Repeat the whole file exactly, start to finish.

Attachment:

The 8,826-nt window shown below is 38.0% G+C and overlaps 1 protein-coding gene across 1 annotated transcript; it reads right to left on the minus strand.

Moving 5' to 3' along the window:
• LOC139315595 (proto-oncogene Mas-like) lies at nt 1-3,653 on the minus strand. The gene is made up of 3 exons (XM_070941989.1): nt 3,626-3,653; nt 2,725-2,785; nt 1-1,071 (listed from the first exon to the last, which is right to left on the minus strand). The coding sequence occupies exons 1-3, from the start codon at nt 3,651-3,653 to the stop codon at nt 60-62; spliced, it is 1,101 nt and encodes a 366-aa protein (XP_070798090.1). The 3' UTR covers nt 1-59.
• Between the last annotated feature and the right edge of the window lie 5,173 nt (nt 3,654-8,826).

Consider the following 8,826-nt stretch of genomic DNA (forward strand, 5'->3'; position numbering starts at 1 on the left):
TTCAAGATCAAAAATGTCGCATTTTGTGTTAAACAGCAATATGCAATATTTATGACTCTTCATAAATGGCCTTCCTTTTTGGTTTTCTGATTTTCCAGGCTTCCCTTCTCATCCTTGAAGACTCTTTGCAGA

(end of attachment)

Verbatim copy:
The 8,826-nt window shown below is 38.0% G+C and overlaps 1 protein-coding gene across 1 annotated transcript; it reads right to left on the minus strand.

Moving 5' to 3' along the window:
• LOC139315595 (proto-oncogene Mas-like) lies at nt 1-3,653 on the minus strand. The gene is made up of 3 exons (XM_070941989.1): nt 3,626-3,653; nt 2,725-2,785; nt 1-1,071 (listed from the first exon to the last, which is right to left on the minus strand). The coding sequence occupies exons 1-3, from the start codon at nt 3,651-3,653 to the stop codon at nt 60-62; spliced, it is 1,101 nt and encodes a 366-aa protein (XP_070798090.1). The 3' UTR covers nt 1-59.
• Between the last annotated feature and the right edge of the window lie 5,173 nt (nt 3,654-8,826).

Consider the following 8,826-nt stretch of genomic DNA (forward strand, 5'->3'; position numbering starts at 1 on the left):
TTCAAGATCAAAAATGTCGCATTTTGTGTTAAACAGCAATATGCAATATTTATGACTCTTCATAAATGGCCTTCCTTTTTGGTTTTCTGATTTTCCAGGCTTCCCTTCTCATCCTTGAAGACTCTTTGCAGA